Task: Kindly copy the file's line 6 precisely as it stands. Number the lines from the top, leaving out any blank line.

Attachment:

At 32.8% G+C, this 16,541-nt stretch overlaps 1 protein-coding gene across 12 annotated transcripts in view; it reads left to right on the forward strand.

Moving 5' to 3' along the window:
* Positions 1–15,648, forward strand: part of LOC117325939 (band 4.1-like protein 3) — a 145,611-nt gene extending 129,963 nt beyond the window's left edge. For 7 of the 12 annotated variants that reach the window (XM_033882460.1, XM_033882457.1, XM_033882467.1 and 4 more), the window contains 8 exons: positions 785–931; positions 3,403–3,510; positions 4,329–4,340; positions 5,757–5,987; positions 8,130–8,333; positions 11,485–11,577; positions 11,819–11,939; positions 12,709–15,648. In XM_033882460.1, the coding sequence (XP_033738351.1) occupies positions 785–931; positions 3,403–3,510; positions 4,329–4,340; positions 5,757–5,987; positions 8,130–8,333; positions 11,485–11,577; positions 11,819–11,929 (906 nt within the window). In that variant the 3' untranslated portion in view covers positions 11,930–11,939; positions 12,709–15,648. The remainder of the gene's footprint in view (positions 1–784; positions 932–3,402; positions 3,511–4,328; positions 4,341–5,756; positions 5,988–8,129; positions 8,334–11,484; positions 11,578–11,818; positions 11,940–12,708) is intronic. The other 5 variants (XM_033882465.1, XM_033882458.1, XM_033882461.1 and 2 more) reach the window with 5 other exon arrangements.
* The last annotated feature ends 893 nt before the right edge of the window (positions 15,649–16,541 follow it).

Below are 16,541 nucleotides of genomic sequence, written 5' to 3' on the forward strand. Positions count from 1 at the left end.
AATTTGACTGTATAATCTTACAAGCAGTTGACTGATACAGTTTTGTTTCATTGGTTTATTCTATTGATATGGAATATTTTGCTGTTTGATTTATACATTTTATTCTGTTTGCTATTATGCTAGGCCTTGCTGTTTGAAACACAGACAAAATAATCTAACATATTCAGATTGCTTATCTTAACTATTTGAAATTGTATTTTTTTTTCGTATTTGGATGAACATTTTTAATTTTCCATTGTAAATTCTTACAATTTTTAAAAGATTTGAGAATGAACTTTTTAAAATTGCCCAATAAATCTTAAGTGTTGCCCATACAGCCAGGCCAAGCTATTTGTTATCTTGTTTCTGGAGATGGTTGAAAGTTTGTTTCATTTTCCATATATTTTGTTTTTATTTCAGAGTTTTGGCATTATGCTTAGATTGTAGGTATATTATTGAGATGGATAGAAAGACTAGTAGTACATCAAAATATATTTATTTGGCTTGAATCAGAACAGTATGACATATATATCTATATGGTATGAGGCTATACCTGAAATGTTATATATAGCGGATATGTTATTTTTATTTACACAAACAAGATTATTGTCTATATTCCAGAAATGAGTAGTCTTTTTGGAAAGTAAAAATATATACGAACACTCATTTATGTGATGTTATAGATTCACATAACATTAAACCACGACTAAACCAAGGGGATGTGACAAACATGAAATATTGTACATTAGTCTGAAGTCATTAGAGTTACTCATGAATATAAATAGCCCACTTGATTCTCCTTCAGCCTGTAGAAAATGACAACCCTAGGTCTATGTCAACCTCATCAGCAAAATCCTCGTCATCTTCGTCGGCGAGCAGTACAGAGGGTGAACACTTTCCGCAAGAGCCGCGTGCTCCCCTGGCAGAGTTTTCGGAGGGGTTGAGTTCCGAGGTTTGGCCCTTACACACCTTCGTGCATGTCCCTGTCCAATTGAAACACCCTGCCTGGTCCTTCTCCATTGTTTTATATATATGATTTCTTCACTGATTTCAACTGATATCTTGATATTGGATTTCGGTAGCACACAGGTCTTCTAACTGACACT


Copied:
AATTTGACTGTATAATCTTACAAGCAGTTGACTGATACAGTTTTGTTTCATTGGTTTATTCTATTGATATGGAATATTTTGCTGTTTGATTTATACATTTTATTCTGTTTGCTATTATGCTAGGCCTTGCTGTTTGAAACACAGACAAAATAATCTAACATATTCAGATTGCTTATCTTAACTATTTGAAATTGTATTTTTTTTTCGTATTTGGATGAACATTTTTAATTTTCCATTGTAAATTCTTACAATTTTTAAAAGATTTGAGAATGAACTTTTTAAAATTGCCCAATAAATCTTAAGTGTTGCCCATACAGCCAGGCCAAGCTATTTGTTATCTTGTTTCTGGAGATGGTTGAAAGTTTGTTTCATTTTCCATATATTTTGTTTTTATTTCAGAGTTTTGGCATTATGCTTAGATTGTAGGTATATTATTGAGATGGATAGAAAGACTAGTAGTACATCAAAATATATTTATTTGGCTTGAATCAGAACAGTATGACATATATATCTATATGGTATGAGGCTATACCTGAAATGTTATATATAGCGGATATGTTATTTTTATTTACACAAACAAGATTATTGTCTATATTCCAGAAATGAGTAGTCTTTTTGGAAAGTAAAAATATATACGAACACTCATTTATGTGATGTTATAGATTCACATAACATTAAACCACGACTAAACCAAGGGGATGTGACAAACATGAAATATTGTACATTAGTCTGAAGTCATTAGAGTTACTCATGAATATAAATAGCCCACTTGATTCTCCTTCAGCCTGTAGAAAATGACAACCCTAGGTCTATGTCAACCTCATCAGCAAAATCCTCGTCATCTTCGTCGGCGAGCAGTACAGAGGGTGAACACTTTCCGCAAGAGCCGCGTGCTCCCCTGGCAGAGTTTTCGGAGGGGTTGAGTTCCGAGGTTTGGCCCTTACACACCTTCGTGCATGTCCCTGTCCAATTGAAACACCCTGCCTGGTCCTTCTCCATTGTTTTATATATATGATTTCTTCACTGATTTCAACTGATATCTTGATATTGGATTTCGGTAGCACACAGGTCTTCTAACTGACACT